Syed Modi went on to win the national badminton championship every single year between 1980 and 1987 (eight times in a row). In 1981, he received the Arjuna Award from the Government of India. At the 1982 Asian Games, he won the bronze at the men's singles event. The same year (1982), he beat England's Nick Yates, 7–15, 15–5, 15–7 to take home the Men's singles Gold at the 1982 Commonwealth Games.[4] In 1983 and 1984, he won the Australian International. His game started going downhill only in 1987–88 when his marriage came under strain (his wife was having an affair) and Modi lost the national badminton championship for the first time ever in 1988. A few months later, he was murdered.

Achievements

Commonwealth Games

Men's singles
Year Venue Opponent Score Result
1982 Chandler Sports Hall, Brisbane, Australia England Nick Yates 7–15, 15–6, 15–5
Gold
Gold

Asian Games

Men's singles
Year Venue Opponent Score Result
1982 Indraprastha Indoor Stadium,
New Delhi, India
China Han Jian 1–15, 2–15
Bronze
Bronze

IBF International

Men's singles
Year Tournament Opponent Score Result
1981 German International Malaysia Misbun Sidek 17–18, 10–15 2nd place, silver medalist(s) Runner-up
1983 Austrian International Pakistan Tariq Farooq 15–5, 15–2 1st place, gold medalist(s) Winner
1984 Austrian International Soviet Union Vitaliy Shmakov 15–2, 15–6 1st place, gold medalist(s) Winner
1985 USSR International Soviet Union Andrey Antropov 1st place, gold medalist(s) Winner
Men's doubles
Year Tournament Partner Opponent Score Result
1983 Austrian International India Pradeep Gandhe India Leroy D'Sa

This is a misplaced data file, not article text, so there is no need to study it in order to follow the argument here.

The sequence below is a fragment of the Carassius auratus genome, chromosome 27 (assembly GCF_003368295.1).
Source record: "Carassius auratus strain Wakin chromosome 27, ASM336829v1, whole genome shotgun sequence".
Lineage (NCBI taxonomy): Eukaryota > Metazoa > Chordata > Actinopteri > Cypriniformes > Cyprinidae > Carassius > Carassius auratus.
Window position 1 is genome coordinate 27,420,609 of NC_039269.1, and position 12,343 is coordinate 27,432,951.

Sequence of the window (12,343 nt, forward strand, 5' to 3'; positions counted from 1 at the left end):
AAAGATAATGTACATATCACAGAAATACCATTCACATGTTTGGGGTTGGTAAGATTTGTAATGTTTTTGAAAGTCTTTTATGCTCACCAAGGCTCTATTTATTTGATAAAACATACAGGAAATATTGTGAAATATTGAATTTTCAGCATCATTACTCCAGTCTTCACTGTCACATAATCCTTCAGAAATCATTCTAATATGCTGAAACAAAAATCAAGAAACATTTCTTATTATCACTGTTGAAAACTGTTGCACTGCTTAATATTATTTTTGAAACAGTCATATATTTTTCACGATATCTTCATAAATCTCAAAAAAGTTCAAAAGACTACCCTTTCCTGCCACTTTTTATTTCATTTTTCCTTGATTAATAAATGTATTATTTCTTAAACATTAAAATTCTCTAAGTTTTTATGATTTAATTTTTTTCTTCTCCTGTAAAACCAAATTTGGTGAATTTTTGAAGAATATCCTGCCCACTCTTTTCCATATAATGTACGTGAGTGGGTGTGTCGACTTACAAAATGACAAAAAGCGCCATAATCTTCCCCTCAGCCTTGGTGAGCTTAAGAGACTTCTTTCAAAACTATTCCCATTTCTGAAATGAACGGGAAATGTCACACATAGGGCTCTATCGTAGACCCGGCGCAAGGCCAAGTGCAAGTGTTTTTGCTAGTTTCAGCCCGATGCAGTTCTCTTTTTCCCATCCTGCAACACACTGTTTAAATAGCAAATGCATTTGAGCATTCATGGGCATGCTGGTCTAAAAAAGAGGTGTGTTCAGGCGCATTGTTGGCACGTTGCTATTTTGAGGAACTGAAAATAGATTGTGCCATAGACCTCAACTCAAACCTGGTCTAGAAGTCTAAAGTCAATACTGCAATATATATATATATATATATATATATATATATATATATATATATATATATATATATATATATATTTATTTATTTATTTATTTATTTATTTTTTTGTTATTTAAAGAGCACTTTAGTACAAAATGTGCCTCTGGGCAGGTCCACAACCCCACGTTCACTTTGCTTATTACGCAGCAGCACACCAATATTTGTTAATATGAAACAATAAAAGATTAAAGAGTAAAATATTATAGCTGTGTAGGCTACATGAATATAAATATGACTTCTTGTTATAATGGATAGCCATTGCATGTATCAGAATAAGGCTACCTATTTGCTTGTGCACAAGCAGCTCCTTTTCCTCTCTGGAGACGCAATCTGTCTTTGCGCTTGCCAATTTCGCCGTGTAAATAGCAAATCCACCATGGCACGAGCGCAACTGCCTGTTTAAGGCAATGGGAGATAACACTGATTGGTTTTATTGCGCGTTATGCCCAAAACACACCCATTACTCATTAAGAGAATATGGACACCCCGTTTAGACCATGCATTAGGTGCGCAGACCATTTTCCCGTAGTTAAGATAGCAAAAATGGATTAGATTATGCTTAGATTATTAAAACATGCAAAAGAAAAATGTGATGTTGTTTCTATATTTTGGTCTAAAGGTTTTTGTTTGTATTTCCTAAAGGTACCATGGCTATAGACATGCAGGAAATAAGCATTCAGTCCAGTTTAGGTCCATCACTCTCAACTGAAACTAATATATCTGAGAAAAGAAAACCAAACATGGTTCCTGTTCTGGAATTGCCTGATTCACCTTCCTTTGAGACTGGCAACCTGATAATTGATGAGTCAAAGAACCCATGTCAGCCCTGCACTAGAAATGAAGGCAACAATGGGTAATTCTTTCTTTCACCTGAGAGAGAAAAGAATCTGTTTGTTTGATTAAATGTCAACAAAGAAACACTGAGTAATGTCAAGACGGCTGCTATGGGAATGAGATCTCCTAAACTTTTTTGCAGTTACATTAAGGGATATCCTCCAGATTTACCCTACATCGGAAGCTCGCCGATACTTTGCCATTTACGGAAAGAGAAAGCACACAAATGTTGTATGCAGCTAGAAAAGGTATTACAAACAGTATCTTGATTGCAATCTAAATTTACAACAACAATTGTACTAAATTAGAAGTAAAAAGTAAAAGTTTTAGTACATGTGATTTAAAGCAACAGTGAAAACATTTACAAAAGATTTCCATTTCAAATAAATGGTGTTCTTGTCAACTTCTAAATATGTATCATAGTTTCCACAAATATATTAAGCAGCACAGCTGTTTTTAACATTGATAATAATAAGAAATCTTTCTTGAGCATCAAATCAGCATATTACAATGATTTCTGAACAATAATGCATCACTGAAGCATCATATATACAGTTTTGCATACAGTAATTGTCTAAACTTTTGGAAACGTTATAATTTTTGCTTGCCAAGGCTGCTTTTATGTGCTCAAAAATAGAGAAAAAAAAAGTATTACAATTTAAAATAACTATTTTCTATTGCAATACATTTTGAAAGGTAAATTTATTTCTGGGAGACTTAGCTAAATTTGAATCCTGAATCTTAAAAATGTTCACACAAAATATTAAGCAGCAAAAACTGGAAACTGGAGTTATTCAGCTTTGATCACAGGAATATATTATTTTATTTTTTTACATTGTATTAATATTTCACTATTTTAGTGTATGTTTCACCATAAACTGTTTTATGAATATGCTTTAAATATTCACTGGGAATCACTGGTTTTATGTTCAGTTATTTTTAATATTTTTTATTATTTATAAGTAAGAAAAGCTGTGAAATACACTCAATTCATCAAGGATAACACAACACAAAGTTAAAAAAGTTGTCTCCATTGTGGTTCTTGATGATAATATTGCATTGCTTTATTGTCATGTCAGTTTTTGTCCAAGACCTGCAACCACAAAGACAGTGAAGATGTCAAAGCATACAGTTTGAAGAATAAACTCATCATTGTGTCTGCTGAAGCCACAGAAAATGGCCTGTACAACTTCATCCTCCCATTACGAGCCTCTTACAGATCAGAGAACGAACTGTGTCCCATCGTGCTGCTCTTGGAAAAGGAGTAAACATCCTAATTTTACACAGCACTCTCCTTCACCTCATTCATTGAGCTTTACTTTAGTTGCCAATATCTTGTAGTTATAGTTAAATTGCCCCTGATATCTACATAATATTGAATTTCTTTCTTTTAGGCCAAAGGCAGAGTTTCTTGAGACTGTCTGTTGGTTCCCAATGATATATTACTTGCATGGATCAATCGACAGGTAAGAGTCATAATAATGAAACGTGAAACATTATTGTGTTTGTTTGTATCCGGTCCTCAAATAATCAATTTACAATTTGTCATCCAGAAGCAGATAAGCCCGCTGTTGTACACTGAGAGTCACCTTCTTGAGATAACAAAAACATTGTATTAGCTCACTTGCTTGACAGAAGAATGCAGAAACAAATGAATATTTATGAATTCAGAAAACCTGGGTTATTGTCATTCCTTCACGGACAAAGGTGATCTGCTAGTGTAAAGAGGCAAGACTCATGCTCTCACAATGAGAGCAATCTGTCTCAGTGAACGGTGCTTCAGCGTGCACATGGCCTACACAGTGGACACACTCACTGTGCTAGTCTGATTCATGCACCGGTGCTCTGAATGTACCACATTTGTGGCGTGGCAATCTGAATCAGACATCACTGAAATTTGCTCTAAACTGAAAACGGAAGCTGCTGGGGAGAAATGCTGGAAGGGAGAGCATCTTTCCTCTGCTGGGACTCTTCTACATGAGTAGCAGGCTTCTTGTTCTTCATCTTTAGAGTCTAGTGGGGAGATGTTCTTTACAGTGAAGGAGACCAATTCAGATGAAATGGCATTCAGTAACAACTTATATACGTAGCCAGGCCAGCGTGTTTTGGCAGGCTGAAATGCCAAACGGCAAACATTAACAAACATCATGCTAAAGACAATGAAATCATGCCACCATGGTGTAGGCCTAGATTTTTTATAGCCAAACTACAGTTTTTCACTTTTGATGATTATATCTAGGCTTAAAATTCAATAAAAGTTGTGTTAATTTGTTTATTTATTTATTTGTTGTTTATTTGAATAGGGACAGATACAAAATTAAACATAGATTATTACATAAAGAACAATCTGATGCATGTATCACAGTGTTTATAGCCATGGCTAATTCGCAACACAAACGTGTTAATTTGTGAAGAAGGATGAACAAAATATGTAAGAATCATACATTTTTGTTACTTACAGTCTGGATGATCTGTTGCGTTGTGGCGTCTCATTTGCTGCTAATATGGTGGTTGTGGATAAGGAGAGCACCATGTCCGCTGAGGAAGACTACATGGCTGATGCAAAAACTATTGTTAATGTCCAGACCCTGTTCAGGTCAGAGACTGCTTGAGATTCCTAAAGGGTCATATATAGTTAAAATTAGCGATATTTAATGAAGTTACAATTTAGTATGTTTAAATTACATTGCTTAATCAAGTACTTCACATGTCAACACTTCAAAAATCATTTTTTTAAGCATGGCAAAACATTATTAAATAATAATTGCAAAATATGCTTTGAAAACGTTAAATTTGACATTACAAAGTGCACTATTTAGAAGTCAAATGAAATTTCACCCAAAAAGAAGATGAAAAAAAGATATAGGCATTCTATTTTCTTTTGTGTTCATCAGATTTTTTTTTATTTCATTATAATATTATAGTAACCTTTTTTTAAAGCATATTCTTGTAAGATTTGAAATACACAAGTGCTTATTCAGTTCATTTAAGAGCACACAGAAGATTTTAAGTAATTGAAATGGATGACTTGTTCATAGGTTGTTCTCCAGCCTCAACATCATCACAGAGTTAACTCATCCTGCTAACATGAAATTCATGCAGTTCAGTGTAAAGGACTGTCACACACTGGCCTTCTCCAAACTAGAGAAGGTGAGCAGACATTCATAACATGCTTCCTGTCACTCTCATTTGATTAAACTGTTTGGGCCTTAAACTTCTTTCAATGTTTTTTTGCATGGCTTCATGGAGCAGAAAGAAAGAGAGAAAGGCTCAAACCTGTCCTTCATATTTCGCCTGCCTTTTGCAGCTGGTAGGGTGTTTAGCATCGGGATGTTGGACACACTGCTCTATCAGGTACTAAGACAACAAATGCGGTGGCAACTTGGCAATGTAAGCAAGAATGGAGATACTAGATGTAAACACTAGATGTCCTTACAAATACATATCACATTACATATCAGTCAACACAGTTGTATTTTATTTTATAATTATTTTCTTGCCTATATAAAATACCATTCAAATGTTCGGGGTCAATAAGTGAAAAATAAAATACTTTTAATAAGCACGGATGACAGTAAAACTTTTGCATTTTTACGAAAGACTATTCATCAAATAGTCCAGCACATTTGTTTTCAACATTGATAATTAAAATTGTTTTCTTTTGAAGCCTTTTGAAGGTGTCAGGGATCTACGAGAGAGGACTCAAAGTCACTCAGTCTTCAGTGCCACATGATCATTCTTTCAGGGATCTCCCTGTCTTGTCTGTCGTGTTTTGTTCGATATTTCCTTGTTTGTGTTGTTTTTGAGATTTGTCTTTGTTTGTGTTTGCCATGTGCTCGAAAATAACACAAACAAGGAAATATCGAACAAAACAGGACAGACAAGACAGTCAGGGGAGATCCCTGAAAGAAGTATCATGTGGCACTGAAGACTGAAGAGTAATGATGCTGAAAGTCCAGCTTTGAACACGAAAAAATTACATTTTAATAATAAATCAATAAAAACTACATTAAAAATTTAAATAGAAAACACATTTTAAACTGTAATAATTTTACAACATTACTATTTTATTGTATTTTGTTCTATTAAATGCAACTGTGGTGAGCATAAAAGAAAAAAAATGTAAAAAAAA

India Partho Ganguli
8–15, 13–18 2nd place, silver medalist(s) Runner-up

Invitational Tournaments

Men's doubles
Year Tournament Venue Partner Opponent Score Result
1978 Asian Invitational Championships Capital Indoor Stadium
Peking, China
India Prakash Padukone China Lin Shihchuan
China Tang Xianhu
3–15, 5–15
Silver
Silver

Personal life

Marriage

In 1978, while he was a junior national champion, the 16-year-old Modi was selected for participating in an international tournament to be held in Beijing, China. A girl badminton player of his own age named Ameeta Kulkarni was in the women's team, and, as the Supreme Court would later record, "there arose intimacy between the two."[5] While Modi was a Muslim from north India, Ameeta was a Hindu from Maharashtra, had grown up in cosmopolitan Mumbai and came from an affluent, upper-class English-educated family, very different from Modi's own background. Both families were stridently opposed to marriage between Modi and Ameeta, not just because of the vast chasm in their backgrounds, but also because they anticipated that professional issues, jealousies, and oneupmanship would also become major factors in a marriage between two ambitious, target-oriented, over-achieving individuals. Indeed, the families remained opposed to the marriage even to the bitter end. However, Modi and Ameeta were adamant and got married in a registry office in a hastily arranged ceremony.[citation needed]

As soon as they had had their way and married each other, the couple began having problems. Behavioural expectations and professional jealousies have been identified conclusively, but religious issues have also been hinted at in a Central Bureau of Investigation (CBI) report.[6] Most important of all was the involvement of a third person. This was Sanjay Singh, an immensely rich man, a classmate and friend of the then Prime Minister Rajiv Gandhi, and a prominent politician belonging to the ruling Congress party. Ameeta and Sanjay Singh had come in contact with each other in 1984, under circumstances that are not clear. Sanjay Singh was a married man with two children, and Ameeta also had been married for several years to Modi, although they had no children yet. Modi began to suspect that his wife was having an affair with Singh, and for reasons that are unclear, Ameeta seems to have chosen to feed his fears rather than allay them. Knowing that Modi sometimes read her personal diary when she was away from home, Ameeta used to "tease" him by writing details of her relationship with Sanjay Singh in that diary. After Modi was murdered, the diary fell into the hands of the police, and Ameeta explained the incriminating contents of the dairy in the following words: